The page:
Tibet is now a focal point in international politics. Drawing on newly available archives, this provides important background for this controversy, situating Tibet in the context of the Anglo-Russian rivalry in Asia at the end of the last century. The author shows the importance role of Russian foreign policy for and describes Tibet's relations with Russia, China, Great Britain, and Mongolia. She shows how the Anglo-Russian convention of 1907 created an opportunity for China to strengthen its position in Tibet and provides details on the Dalai Lama's declaration of independence following the Chinese Revolution in 1911.
"synopsis" may belong to another edition of this title.
Tatiana Shaumian is Deputy Head at the Centre for Indian Studies Moscow; and a Member, Editorial Board, 'Orient' Moscow.Review:
`will be especially valued as a viewpoint culled from detailed studies of Russian records'
"About this title" may belong to another edition of this title.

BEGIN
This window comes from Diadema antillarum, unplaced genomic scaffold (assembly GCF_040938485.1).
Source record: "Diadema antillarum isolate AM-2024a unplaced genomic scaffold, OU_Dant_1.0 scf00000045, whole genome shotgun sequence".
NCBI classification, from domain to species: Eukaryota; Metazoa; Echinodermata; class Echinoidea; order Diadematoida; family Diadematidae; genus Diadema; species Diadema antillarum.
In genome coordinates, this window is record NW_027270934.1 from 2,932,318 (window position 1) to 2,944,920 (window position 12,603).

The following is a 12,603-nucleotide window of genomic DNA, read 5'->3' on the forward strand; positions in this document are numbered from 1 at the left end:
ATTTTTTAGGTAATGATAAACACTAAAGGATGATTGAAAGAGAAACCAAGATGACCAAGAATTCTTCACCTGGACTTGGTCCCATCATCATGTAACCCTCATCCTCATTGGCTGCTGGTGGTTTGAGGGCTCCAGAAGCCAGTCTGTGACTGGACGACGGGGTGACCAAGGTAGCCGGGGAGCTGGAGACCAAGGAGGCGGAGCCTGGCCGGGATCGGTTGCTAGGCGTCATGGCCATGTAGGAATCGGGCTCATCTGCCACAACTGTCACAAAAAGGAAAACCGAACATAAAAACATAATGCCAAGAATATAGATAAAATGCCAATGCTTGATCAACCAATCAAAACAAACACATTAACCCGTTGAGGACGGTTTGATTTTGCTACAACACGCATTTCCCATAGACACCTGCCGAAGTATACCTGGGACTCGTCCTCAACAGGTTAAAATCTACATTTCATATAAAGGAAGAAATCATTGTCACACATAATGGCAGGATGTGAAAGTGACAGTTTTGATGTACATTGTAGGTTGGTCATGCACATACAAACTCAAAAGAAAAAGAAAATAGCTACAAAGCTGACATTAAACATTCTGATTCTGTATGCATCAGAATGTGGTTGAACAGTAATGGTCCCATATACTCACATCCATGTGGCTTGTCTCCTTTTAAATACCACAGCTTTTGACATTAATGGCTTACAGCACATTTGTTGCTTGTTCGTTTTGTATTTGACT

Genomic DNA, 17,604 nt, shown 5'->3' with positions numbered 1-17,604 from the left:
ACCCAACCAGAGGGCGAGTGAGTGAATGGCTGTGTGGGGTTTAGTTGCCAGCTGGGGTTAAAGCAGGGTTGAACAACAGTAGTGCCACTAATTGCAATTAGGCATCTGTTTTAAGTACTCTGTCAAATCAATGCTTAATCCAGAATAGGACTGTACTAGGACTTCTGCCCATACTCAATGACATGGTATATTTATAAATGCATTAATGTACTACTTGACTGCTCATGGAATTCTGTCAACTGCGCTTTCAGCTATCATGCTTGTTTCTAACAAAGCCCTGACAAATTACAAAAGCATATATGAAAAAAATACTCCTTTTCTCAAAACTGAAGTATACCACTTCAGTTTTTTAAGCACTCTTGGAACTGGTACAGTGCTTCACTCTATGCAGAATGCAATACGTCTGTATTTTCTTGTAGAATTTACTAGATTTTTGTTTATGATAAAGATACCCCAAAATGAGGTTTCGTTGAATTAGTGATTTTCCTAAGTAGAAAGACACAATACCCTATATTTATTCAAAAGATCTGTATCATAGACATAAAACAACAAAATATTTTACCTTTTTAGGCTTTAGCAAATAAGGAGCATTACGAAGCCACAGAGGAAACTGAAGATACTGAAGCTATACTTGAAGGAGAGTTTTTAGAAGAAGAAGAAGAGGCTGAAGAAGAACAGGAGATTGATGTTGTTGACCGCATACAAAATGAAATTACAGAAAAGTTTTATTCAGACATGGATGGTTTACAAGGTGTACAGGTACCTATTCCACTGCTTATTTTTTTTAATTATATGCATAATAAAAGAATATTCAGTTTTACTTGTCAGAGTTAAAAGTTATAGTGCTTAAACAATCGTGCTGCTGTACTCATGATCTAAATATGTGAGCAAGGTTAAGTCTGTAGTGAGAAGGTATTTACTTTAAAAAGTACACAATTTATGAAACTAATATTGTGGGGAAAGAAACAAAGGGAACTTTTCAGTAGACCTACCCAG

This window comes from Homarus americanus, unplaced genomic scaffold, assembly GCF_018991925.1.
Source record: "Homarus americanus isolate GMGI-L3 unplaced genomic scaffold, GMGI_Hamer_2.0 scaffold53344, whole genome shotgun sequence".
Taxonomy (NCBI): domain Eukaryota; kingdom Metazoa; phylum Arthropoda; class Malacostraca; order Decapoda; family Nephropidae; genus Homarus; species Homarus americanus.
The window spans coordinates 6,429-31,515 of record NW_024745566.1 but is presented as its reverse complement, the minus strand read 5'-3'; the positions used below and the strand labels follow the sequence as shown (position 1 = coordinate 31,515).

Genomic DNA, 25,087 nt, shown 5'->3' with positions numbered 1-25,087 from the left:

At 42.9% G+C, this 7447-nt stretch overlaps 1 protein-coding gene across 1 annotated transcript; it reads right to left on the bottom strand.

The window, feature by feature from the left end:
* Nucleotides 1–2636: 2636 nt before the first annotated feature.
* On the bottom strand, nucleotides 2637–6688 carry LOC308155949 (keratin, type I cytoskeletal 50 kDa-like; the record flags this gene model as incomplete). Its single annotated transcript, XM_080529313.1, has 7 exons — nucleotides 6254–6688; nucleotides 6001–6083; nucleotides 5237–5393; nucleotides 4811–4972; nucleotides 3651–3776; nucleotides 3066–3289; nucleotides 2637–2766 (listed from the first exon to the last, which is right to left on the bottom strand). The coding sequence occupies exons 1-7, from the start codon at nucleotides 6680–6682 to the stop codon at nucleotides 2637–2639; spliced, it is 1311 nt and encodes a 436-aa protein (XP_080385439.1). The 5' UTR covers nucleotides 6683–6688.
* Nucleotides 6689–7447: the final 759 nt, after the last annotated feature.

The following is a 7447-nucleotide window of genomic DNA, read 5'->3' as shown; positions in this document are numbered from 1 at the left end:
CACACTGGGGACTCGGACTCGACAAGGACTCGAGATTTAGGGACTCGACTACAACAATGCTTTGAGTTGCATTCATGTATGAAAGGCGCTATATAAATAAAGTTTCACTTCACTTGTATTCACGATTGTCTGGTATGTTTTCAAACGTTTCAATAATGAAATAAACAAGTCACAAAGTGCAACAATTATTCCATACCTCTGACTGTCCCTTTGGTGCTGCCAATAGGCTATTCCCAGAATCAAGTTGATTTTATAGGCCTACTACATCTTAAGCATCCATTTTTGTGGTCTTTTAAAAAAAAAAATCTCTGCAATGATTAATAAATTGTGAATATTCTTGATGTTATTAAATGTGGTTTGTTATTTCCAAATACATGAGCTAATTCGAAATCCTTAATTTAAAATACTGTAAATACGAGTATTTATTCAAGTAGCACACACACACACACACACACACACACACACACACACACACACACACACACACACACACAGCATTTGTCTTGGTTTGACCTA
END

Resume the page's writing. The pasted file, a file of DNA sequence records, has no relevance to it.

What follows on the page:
Book Description New Delhi ; New York : Oxford University Press, 2001. Hardcover. Book Condition: New. Dust Jacket Condition: New. 1st Edition. ix, 223 pages ; 22 cm. I. Tibet Caught between China and British India at the End of the Nineteenth Century --II. The Far-Eastern and Tibet Policies of Russian Tsarism. Ngavang Losang Dorjieff and His Role in the Establishment of Russo-Tibetan Relations. Press Reports on Russia's Secret Treaties with China and Tibet and British Reactions. The Question of the Establishment of a Russian Consulate in Kandin (Da-Tszin-Lu) --III. Russia's 'Threat to India' and Lord Curzon. British Invasion of Tibet 1903-4 and Russia's Attitude --IV. The Dalai Lama's Sojourn in Mongolia Gauged through Russian Diplomatic Activity. The Question of the Dalai Lama's Passage to Russia. Agvan Dorjieff's Negotiations in St. Petersburg. Bookseller Inventory # 7ri45